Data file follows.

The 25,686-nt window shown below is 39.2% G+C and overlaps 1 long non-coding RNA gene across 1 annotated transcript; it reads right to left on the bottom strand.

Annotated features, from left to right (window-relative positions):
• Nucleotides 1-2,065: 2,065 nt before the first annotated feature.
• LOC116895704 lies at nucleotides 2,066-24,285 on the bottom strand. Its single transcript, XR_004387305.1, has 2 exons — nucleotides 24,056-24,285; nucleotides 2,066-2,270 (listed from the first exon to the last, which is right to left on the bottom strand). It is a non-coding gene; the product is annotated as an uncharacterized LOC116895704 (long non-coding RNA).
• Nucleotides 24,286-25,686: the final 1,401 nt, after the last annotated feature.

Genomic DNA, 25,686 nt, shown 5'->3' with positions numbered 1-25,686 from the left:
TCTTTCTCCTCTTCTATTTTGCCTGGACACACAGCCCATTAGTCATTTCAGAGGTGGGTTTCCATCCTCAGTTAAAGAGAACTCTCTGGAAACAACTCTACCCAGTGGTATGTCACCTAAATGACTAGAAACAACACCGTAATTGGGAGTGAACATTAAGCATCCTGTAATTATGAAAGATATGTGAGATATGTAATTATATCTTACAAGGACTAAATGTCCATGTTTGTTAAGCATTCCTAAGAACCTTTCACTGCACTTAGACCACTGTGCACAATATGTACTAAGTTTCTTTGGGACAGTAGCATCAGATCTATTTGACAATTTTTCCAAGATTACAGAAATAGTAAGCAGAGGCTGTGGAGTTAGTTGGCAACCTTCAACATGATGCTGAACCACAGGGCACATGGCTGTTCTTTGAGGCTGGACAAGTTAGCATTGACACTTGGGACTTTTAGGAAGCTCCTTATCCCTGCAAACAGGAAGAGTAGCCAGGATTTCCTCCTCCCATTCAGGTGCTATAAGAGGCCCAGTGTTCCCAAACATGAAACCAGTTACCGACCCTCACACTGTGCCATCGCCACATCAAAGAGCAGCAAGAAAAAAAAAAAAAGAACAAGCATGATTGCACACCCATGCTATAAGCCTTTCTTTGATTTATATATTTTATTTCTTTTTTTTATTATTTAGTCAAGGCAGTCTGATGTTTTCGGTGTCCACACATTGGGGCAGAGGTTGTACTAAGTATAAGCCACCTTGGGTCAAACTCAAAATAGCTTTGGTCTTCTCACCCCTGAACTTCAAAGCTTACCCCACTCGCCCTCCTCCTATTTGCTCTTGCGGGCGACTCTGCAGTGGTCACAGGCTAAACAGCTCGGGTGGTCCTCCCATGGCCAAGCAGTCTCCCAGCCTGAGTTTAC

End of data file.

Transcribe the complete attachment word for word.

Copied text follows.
The 25,686-nt window shown below is 39.2% G+C and overlaps 1 long non-coding RNA gene across 1 annotated transcript; it reads right to left on the bottom strand.

Annotated features, from left to right (window-relative positions):
• Nucleotides 1-2,065: 2,065 nt before the first annotated feature.
• LOC116895704 lies at nucleotides 2,066-24,285 on the bottom strand. Its single transcript, XR_004387305.1, has 2 exons — nucleotides 24,056-24,285; nucleotides 2,066-2,270 (listed from the first exon to the last, which is right to left on the bottom strand). It is a non-coding gene; the product is annotated as an uncharacterized LOC116895704 (long non-coding RNA).
• Nucleotides 24,286-25,686: the final 1,401 nt, after the last annotated feature.

Genomic DNA, 25,686 nt, shown 5'->3' with positions numbered 1-25,686 from the left:
TCTTTCTCCTCTTCTATTTTGCCTGGACACACAGCCCATTAGTCATTTCAGAGGTGGGTTTCCATCCTCAGTTAAAGAGAACTCTCTGGAAACAACTCTACCCAGTGGTATGTCACCTAAATGACTAGAAACAACACCGTAATTGGGAGTGAACATTAAGCATCCTGTAATTATGAAAGATATGTGAGATATGTAATTATATCTTACAAGGACTAAATGTCCATGTTTGTTAAGCATTCCTAAGAACCTTTCACTGCACTTAGACCACTGTGCACAATATGTACTAAGTTTCTTTGGGACAGTAGCATCAGATCTATTTGACAATTTTTCCAAGATTACAGAAATAGTAAGCAGAGGCTGTGGAGTTAGTTGGCAACCTTCAACATGATGCTGAACCACAGGGCACATGGCTGTTCTTTGAGGCTGGACAAGTTAGCATTGACACTTGGGACTTTTAGGAAGCTCCTTATCCCTGCAAACAGGAAGAGTAGCCAGGATTTCCTCCTCCCATTCAGGTGCTATAAGAGGCCCAGTGTTCCCAAACATGAAACCAGTTACCGACCCTCACACTGTGCCATCGCCACATCAAAGAGCAGCAAGAAAAAAAAAAAAAGAACAAGCATGATTGCACACCCATGCTATAAGCCTTTCTTTGATTTATATATTTTATTTCTTTTTTTTATTATTTAGTCAAGGCAGTCTGATGTTTTCGGTGTCCACACATTGGGGCAGAGGTTGTACTAAGTATAAGCCACCTTGGGTCAAACTCAAAATAGCTTTGGTCTTCTCACCCCTGAACTTCAAAGCTTACCCCACTCGCCCTCCTCCTATTTGCTCTTGCGGGCGACTCTGCAGTGGTCACAGGCTAAACAGCTCGGGTGGTCCTCCCATGGCCAAGCAGTCTCCCAGCCTGAGTTTAC